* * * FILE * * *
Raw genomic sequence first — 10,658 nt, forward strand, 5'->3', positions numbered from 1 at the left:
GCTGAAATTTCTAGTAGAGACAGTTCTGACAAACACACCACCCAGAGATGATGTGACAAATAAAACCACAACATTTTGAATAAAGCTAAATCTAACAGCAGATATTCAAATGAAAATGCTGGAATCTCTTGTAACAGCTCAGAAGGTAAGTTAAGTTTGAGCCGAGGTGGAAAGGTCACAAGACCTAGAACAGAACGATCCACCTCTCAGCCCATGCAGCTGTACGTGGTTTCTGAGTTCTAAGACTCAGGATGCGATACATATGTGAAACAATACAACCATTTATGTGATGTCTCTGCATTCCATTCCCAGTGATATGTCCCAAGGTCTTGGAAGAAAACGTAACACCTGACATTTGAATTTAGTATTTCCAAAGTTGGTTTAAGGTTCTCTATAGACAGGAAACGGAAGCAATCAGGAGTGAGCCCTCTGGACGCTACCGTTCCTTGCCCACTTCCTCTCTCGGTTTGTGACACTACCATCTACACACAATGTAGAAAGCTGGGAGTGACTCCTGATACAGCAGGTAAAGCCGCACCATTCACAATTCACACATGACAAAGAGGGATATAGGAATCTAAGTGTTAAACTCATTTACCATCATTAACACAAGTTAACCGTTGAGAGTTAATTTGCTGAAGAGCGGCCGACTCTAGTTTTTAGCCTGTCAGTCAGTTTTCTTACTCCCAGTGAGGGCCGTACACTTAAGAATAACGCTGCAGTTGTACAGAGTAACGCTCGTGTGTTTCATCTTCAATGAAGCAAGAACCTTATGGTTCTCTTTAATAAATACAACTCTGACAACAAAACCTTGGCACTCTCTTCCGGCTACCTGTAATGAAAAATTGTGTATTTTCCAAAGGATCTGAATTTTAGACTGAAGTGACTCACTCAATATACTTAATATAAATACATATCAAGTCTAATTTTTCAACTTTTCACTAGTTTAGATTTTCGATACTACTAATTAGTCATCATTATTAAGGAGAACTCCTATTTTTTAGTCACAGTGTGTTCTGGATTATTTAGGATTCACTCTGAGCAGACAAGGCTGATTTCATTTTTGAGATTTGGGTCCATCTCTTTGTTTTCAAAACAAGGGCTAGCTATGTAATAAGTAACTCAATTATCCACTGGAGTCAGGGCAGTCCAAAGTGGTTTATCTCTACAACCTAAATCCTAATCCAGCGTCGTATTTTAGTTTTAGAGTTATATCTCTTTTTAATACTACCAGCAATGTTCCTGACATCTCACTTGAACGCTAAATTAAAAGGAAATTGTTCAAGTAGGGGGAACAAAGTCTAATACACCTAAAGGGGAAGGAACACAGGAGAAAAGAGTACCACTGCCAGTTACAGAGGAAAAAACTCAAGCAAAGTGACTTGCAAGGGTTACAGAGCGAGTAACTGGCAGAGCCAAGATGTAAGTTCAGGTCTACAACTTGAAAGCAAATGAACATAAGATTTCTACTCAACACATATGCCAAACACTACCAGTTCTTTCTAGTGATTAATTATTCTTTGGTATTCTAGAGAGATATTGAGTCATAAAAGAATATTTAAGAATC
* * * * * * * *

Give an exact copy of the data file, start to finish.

Raw genomic sequence first — 10,658 nt, forward strand, 5'->3', positions numbered from 1 at the left:
GCTGAAATTTCTAGTAGAGACAGTTCTGACAAACACACCACCCAGAGATGATGTGACAAATAAAACCACAACATTTTGAATAAAGCTAAATCTAACAGCAGATATTCAAATGAAAATGCTGGAATCTCTTGTAACAGCTCAGAAGGTAAGTTAAGTTTGAGCCGAGGTGGAAAGGTCACAAGACCTAGAACAGAACGATCCACCTCTCAGCCCATGCAGCTGTACGTGGTTTCTGAGTTCTAAGACTCAGGATGCGATACATATGTGAAACAATACAACCATTTATGTGATGTCTCTGCATTCCATTCCCAGTGATATGTCCCAAGGTCTTGGAAGAAAACGTAACACCTGACATTTGAATTTAGTATTTCCAAAGTTGGTTTAAGGTTCTCTATAGACAGGAAACGGAAGCAATCAGGAGTGAGCCCTCTGGACGCTACCGTTCCTTGCCCACTTCCTCTCTCGGTTTGTGACACTACCATCTACACACAATGTAGAAAGCTGGGAGTGACTCCTGATACAGCAGGTAAAGCCGCACCATTCACAATTCACACATGACAAAGAGGGATATAGGAATCTAAGTGTTAAACTCATTTACCATCATTAACACAAGTTAACCGTTGAGAGTTAATTTGCTGAAGAGCGGCCGACTCTAGTTTTTAGCCTGTCAGTCAGTTTTCTTACTCCCAGTGAGGGCCGTACACTTAAGAATAACGCTGCAGTTGTACAGAGTAACGCTCGTGTGTTTCATCTTCAATGAAGCAAGAACCTTATGGTTCTCTTTAATAAATACAACTCTGACAACAAAACCTTGGCACTCTCTTCCGGCTACCTGTAATGAAAAATTGTGTATTTTCCAAAGGATCTGAATTTTAGACTGAAGTGACTCACTCAATATACTTAATATAAATACATATCAAGTCTAATTTTTCAACTTTTCACTAGTTTAGATTTTCGATACTACTAATTAGTCATCATTATTAAGGAGAACTCCTATTTTTTAGTCACAGTGTGTTCTGGATTATTTAGGATTCACTCTGAGCAGACAAGGCTGATTTCATTTTTGAGATTTGGGTCCATCTCTTTGTTTTCAAAACAAGGGCTAGCTATGTAATAAGTAACTCAATTATCCACTGGAGTCAGGGCAGTCCAAAGTGGTTTATCTCTACAACCTAAATCCTAATCCAGCGTCGTATTTTAGTTTTAGAGTTATATCTCTTTTTAATACTACCAGCAATGTTCCTGACATCTCACTTGAACGCTAAATTAAAAGGAAATTGTTCAAGTAGGGGGAACAAAGTCTAATACACCTAAAGGGGAAGGAACACAGGAGAAAAGAGTACCACTGCCAGTTACAGAGGAAAAAACTCAAGCAAAGTGACTTGCAAGGGTTACAGAGCGAGTAACTGGCAGAGCCAAGATGTAAGTTCAGGTCTACAACTTGAAAGCAAATGAACATAAGATTTCTACTCAACACATATGCCAAACACTACCAGTTCTTTCTAGTGATTAATTATTCTTTGGTATTCTAGAGAGATATTGAGTCATAAAAGAATATTTAAGAATC